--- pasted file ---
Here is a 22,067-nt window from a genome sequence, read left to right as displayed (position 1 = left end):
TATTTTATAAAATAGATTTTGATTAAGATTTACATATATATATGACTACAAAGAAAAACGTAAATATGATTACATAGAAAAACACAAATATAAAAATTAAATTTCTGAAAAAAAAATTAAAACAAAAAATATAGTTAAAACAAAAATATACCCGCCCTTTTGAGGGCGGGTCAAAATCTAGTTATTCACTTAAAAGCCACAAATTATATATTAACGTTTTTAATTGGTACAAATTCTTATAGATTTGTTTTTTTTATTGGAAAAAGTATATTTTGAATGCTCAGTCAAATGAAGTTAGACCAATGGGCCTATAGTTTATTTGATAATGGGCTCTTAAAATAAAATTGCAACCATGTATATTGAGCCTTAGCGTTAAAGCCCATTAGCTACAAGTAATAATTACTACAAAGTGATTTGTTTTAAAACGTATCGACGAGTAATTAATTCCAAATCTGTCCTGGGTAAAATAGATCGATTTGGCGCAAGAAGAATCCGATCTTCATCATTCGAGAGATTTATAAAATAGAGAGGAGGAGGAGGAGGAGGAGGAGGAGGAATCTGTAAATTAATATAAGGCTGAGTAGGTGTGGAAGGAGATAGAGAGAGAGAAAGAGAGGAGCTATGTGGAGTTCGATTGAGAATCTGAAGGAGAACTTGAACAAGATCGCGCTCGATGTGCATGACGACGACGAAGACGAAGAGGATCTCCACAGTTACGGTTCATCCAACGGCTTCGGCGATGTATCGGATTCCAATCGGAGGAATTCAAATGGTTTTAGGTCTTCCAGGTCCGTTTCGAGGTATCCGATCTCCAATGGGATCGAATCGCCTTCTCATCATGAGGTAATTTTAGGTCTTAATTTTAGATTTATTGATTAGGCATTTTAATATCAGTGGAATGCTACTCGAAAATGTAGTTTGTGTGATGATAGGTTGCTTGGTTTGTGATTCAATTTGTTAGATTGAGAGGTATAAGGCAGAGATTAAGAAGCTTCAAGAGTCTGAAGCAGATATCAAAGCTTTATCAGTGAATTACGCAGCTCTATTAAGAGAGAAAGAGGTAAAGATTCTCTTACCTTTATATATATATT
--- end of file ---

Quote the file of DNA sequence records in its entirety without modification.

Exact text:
Here is a 22,067-nt window from a genome sequence, read left to right as displayed (position 1 = left end):
TATTTTATAAAATAGATTTTGATTAAGATTTACATATATATATGACTACAAAGAAAAACGTAAATATGATTACATAGAAAAACACAAATATAAAAATTAAATTTCTGAAAAAAAAATTAAAACAAAAAATATAGTTAAAACAAAAATATACCCGCCCTTTTGAGGGCGGGTCAAAATCTAGTTATTCACTTAAAAGCCACAAATTATATATTAACGTTTTTAATTGGTACAAATTCTTATAGATTTGTTTTTTTTATTGGAAAAAGTATATTTTGAATGCTCAGTCAAATGAAGTTAGACCAATGGGCCTATAGTTTATTTGATAATGGGCTCTTAAAATAAAATTGCAACCATGTATATTGAGCCTTAGCGTTAAAGCCCATTAGCTACAAGTAATAATTACTACAAAGTGATTTGTTTTAAAACGTATCGACGAGTAATTAATTCCAAATCTGTCCTGGGTAAAATAGATCGATTTGGCGCAAGAAGAATCCGATCTTCATCATTCGAGAGATTTATAAAATAGAGAGGAGGAGGAGGAGGAGGAGGAGGAGGAATCTGTAAATTAATATAAGGCTGAGTAGGTGTGGAAGGAGATAGAGAGAGAGAAAGAGAGGAGCTATGTGGAGTTCGATTGAGAATCTGAAGGAGAACTTGAACAAGATCGCGCTCGATGTGCATGACGACGACGAAGACGAAGAGGATCTCCACAGTTACGGTTCATCCAACGGCTTCGGCGATGTATCGGATTCCAATCGGAGGAATTCAAATGGTTTTAGGTCTTCCAGGTCCGTTTCGAGGTATCCGATCTCCAATGGGATCGAATCGCCTTCTCATCATGAGGTAATTTTAGGTCTTAATTTTAGATTTATTGATTAGGCATTTTAATATCAGTGGAATGCTACTCGAAAATGTAGTTTGTGTGATGATAGGTTGCTTGGTTTGTGATTCAATTTGTTAGATTGAGAGGTATAAGGCAGAGATTAAGAAGCTTCAAGAGTCTGAAGCAGATATCAAAGCTTTATCAGTGAATTACGCAGCTCTATTAAGAGAGAAAGAGGTAAAGATTCTCTTACCTTTATATATATATT